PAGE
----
Russia’s Minister of Sport Vitaly Mutko has acknowledged “serious mistakes have been made” by the sports federation management, athletes, and coaches of Russia.

Mutko said we are very sorry that athletes, who tried to deceive us and the world, were not caught sooner. The Russian sport minister added we are very sorry because Russia is committed to upholding the highest standards in sport and is opposed to anything that threatens the Olympic values. However, Mutko did not admit that the government of Russia had any role in helping athletes dope.

Grigory Rodchenkov, the former director of the Moscow lab, recently described a sophisticated doping scheme in which special agents of the Federal Security Service, the equivalent of FBI, assisted athletes and officials to prevent cheating athletes getting caught. Rodchenkov said FSS officers allegedly worked during the Olympics disguised as doping control officers.

Rodchenkov said he provided a cocktail of anabolic steroids to athletes that would help them recover more quickly.

The world governing body of athletics, the IAAF, suspended Russia, a track and field powerhouse, following a WADA panel report that found state-sponsored cheating.

In a statement on May 10, the World Anti-Doping Agency said it will immediately probe the new Russian doping allegations, related to the 2014 Sochi Olympic Games. WADA said the taped conversations between former RUSADA employee Stepanov and the ex-chief of the Moscow anti-doping center, Grigory Rodchenkov, is a serious issue. WADA must immediately begin to probe the accusations made in the documentary on doping in Russian sports that was aired on May 8 by CBS, said WADA president Craig Reedie. The president of WADA said the claims made in the program offer real cause for concern, as they contain new allegations regarding attempts to subvert the anti-doping process at the Sochi Games.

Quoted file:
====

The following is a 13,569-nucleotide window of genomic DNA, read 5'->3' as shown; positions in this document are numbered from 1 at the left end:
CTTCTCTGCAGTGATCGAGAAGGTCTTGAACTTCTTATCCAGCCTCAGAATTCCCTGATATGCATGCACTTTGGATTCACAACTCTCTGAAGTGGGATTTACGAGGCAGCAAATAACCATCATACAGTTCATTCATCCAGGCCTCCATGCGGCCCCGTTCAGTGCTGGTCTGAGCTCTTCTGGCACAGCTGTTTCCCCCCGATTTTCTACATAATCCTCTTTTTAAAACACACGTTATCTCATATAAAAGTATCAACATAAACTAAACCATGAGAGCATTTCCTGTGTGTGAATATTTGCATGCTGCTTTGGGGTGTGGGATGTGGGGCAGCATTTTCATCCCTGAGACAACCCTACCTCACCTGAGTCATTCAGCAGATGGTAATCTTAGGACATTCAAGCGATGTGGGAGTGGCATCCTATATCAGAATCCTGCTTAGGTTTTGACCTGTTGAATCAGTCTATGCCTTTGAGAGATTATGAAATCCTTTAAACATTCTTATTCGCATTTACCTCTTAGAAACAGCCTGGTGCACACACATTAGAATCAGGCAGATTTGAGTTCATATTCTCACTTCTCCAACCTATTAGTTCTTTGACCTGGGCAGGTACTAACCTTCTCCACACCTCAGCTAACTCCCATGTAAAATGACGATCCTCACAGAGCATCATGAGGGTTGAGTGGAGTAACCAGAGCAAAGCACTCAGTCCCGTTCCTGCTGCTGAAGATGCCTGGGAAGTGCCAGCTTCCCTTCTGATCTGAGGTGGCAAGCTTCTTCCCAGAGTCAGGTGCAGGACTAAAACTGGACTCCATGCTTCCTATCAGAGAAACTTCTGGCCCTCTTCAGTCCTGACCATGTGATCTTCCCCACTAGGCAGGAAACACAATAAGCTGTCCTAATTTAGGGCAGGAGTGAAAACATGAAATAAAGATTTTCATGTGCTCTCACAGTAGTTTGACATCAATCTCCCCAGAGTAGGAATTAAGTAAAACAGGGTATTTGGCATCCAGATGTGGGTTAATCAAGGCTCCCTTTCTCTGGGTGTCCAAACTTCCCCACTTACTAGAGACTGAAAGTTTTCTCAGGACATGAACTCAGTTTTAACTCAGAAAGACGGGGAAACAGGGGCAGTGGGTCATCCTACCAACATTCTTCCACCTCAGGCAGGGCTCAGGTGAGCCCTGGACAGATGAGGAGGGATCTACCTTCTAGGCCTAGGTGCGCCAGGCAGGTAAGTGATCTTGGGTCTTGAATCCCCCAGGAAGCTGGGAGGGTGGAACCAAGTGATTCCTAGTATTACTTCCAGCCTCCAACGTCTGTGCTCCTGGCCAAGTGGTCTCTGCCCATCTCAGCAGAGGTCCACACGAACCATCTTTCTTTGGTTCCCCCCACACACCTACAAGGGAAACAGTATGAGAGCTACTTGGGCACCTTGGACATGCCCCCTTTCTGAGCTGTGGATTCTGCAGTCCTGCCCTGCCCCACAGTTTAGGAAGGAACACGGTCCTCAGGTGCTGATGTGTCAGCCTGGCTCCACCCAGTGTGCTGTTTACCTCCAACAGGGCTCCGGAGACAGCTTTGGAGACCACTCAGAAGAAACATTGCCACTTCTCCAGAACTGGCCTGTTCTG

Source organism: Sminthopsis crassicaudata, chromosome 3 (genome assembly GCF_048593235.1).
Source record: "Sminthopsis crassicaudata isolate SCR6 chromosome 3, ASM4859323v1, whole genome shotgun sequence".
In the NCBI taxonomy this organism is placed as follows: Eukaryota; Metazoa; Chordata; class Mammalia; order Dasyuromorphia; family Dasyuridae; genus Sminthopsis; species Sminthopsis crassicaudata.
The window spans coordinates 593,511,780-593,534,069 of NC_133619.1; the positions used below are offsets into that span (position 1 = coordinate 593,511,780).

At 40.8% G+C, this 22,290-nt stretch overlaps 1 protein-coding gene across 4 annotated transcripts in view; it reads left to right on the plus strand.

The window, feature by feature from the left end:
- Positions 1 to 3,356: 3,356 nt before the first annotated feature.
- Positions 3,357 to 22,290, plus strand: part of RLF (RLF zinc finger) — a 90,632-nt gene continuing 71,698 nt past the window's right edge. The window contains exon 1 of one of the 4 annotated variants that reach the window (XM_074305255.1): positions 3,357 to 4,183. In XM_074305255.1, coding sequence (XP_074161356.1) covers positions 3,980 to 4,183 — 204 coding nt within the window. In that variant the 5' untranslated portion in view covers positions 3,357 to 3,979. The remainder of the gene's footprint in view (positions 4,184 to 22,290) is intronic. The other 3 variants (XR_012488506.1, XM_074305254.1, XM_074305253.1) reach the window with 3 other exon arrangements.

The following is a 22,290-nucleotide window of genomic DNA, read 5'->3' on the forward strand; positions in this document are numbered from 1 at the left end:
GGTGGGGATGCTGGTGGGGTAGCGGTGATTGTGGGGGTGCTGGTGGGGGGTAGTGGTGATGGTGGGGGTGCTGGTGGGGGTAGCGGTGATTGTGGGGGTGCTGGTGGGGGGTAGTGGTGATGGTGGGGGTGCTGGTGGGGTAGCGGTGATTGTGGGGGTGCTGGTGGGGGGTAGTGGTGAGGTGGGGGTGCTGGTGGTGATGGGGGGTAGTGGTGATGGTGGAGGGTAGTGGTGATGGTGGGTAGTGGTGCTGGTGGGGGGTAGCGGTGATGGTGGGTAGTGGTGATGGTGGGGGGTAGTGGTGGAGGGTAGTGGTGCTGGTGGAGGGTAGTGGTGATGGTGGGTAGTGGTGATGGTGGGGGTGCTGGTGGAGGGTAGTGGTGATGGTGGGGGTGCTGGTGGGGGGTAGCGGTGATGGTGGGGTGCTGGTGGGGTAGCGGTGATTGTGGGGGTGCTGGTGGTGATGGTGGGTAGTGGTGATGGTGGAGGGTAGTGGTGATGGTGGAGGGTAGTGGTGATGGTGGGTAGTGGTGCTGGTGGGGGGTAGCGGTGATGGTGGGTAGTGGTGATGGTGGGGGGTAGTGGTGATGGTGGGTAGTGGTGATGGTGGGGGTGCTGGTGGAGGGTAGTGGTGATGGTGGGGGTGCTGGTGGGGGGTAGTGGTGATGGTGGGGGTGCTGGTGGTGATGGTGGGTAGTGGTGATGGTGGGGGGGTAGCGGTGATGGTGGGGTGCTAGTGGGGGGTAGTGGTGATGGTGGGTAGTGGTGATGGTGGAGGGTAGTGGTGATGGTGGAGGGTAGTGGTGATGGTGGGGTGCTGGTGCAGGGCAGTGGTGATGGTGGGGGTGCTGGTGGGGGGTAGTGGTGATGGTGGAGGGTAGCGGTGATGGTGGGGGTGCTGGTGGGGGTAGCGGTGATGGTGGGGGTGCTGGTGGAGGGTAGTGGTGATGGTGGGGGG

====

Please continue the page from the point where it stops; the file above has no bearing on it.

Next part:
In a separate report, the World Anti-Doping Agency said independent testing in Russia had decreased by more than two-thirds in the past year. WADA also imposed suspension on the anti-doping agency of Kenya and remarked a new law passed there to try to combat performance-enhancing drugs was “a complete mess.” The WADA ruling means Kenya could be in danger of exclusion from the Rio Olympics. Hassan Wario, Kenya’s Cabinet Secretary for Sport, said he believes the sticking point was the presence of officials from the Attorney General’s office and the National Treasury on the board of Kenya’s anti-doping agency. Wario said this was a requirement under Kenyan law.

Wario added WADA is pointing at the legal issues and remarked they highlighted some parts of the act and, based on that, they said unless we get it back exactly the way they sent it to us, we will not be declared compliant.

Meanwhile, the IAAF remarked Kenyan athletes were still eligible to compete nationally and internationally. The world governing body of athletics said the action of WADA is a further reflection of the IAAF’s concerns about the level of commitment to anti-doping at the national level in Kenya. Since 2012, forty Kenyan runners have been found guilty of doping and 18 are currently suspended according to the IAAF.

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